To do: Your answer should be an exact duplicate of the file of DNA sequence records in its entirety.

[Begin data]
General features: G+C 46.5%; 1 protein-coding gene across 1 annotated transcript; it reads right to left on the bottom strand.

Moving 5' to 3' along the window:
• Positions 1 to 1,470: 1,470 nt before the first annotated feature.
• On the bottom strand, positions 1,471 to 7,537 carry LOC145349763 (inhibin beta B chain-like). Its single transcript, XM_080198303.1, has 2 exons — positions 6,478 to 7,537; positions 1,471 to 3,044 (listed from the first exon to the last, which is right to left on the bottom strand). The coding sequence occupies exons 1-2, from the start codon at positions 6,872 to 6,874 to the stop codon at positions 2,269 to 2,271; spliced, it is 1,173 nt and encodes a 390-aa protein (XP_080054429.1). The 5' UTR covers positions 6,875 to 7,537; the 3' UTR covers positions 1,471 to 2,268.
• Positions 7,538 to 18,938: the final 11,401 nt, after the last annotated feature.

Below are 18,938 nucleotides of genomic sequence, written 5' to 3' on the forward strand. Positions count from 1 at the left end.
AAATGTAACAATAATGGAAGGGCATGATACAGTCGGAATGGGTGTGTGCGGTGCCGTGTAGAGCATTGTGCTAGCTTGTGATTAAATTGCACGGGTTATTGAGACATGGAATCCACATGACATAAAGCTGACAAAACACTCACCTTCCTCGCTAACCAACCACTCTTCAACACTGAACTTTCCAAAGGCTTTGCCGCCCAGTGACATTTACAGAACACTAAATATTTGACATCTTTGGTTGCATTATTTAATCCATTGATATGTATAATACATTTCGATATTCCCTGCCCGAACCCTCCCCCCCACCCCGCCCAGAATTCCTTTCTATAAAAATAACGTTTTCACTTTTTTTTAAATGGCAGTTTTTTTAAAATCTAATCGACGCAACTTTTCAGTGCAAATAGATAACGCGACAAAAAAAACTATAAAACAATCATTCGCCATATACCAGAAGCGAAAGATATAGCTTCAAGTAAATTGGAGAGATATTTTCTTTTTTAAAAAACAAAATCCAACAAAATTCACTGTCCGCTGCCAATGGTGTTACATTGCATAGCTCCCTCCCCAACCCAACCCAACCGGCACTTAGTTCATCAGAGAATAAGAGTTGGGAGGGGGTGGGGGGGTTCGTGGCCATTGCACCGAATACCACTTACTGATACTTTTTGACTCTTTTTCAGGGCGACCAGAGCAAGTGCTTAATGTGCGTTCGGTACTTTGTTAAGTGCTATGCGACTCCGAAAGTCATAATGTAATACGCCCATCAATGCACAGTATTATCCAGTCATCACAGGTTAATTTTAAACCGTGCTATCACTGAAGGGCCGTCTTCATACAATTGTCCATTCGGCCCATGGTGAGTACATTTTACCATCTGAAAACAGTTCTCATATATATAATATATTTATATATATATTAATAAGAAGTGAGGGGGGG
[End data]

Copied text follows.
General features: G+C 46.5%; 1 protein-coding gene across 1 annotated transcript; it reads right to left on the bottom strand.

Moving 5' to 3' along the window:
• Positions 1 to 1,470: 1,470 nt before the first annotated feature.
• On the bottom strand, positions 1,471 to 7,537 carry LOC145349763 (inhibin beta B chain-like). Its single transcript, XM_080198303.1, has 2 exons — positions 6,478 to 7,537; positions 1,471 to 3,044 (listed from the first exon to the last, which is right to left on the bottom strand). The coding sequence occupies exons 1-2, from the start codon at positions 6,872 to 6,874 to the stop codon at positions 2,269 to 2,271; spliced, it is 1,173 nt and encodes a 390-aa protein (XP_080054429.1). The 5' UTR covers positions 6,875 to 7,537; the 3' UTR covers positions 1,471 to 2,268.
• Positions 7,538 to 18,938: the final 11,401 nt, after the last annotated feature.

Below are 18,938 nucleotides of genomic sequence, written 5' to 3' on the forward strand. Positions count from 1 at the left end.
AAATGTAACAATAATGGAAGGGCATGATACAGTCGGAATGGGTGTGTGCGGTGCCGTGTAGAGCATTGTGCTAGCTTGTGATTAAATTGCACGGGTTATTGAGACATGGAATCCACATGACATAAAGCTGACAAAACACTCACCTTCCTCGCTAACCAACCACTCTTCAACACTGAACTTTCCAAAGGCTTTGCCGCCCAGTGACATTTACAGAACACTAAATATTTGACATCTTTGGTTGCATTATTTAATCCATTGATATGTATAATACATTTCGATATTCCCTGCCCGAACCCTCCCCCCCACCCCGCCCAGAATTCCTTTCTATAAAAATAACGTTTTCACTTTTTTTTAAATGGCAGTTTTTTTAAAATCTAATCGACGCAACTTTTCAGTGCAAATAGATAACGCGACAAAAAAAACTATAAAACAATCATTCGCCATATACCAGAAGCGAAAGATATAGCTTCAAGTAAATTGGAGAGATATTTTCTTTTTTAAAAAACAAAATCCAACAAAATTCACTGTCCGCTGCCAATGGTGTTACATTGCATAGCTCCCTCCCCAACCCAACCCAACCGGCACTTAGTTCATCAGAGAATAAGAGTTGGGAGGGGGTGGGGGGGTTCGTGGCCATTGCACCGAATACCACTTACTGATACTTTTTGACTCTTTTTCAGGGCGACCAGAGCAAGTGCTTAATGTGCGTTCGGTACTTTGTTAAGTGCTATGCGACTCCGAAAGTCATAATGTAATACGCCCATCAATGCACAGTATTATCCAGTCATCACAGGTTAATTTTAAACCGTGCTATCACTGAAGGGCCGTCTTCATACAATTGTCCATTCGGCCCATGGTGAGTACATTTTACCATCTGAAAACAGTTCTCATATATATAATATATTTATATATATATTAATAAGAAGTGAGGGGGGG